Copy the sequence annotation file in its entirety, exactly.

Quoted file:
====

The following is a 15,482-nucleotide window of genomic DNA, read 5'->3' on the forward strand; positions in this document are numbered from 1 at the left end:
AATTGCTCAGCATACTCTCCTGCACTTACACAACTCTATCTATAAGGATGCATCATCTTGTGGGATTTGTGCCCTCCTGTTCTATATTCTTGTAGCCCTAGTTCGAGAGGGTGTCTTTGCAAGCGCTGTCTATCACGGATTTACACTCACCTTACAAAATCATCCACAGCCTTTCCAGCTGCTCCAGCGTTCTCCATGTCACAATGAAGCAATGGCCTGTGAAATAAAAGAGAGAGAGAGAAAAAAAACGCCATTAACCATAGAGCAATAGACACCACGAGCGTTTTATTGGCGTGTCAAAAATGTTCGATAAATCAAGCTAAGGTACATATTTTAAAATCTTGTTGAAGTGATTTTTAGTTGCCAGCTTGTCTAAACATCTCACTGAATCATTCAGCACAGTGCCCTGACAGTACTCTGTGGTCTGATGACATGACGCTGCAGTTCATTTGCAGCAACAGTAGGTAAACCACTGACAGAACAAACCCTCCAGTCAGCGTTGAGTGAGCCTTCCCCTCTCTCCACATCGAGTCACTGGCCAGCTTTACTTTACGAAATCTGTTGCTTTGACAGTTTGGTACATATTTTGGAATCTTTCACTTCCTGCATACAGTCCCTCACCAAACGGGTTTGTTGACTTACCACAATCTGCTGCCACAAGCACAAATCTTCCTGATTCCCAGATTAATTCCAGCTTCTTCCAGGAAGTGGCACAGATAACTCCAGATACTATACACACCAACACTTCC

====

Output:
The following is a 15,482-nucleotide window of genomic DNA, read 5'->3' on the forward strand; positions in this document are numbered from 1 at the left end:
AATTGCTCAGCATACTCTCCTGCACTTACACAACTCTATCTATAAGGATGCATCATCTTGTGGGATTTGTGCCCTCCTGTTCTATATTCTTGTAGCCCTAGTTCGAGAGGGTGTCTTTGCAAGCGCTGTCTATCACGGATTTACACTCACCTTACAAAATCATCCACAGCCTTTCCAGCTGCTCCAGCGTTCTCCATGTCACAATGAAGCAATGGCCTGTGAAATAAAAGAGAGAGAGAGAAAAAAAACGCCATTAACCATAGAGCAATAGACACCACGAGCGTTTTATTGGCGTGTCAAAAATGTTCGATAAATCAAGCTAAGGTACATATTTTAAAATCTTGTTGAAGTGATTTTTAGTTGCCAGCTTGTCTAAACATCTCACTGAATCATTCAGCACAGTGCCCTGACAGTACTCTGTGGTCTGATGACATGACGCTGCAGTTCATTTGCAGCAACAGTAGGTAAACCACTGACAGAACAAACCCTCCAGTCAGCGTTGAGTGAGCCTTCCCCTCTCTCCACATCGAGTCACTGGCCAGCTTTACTTTACGAAATCTGTTGCTTTGACAGTTTGGTACATATTTTGGAATCTTTCACTTCCTGCATACAGTCCCTCACCAAACGGGTTTGTTGACTTACCACAATCTGCTGCCACAAGCACAAATCTTCCTGATTCCCAGATTAATTCCAGCTTCTTCCAGGAAGTGGCACAGATAACTCCAGATACTATACACACCAACACTTCC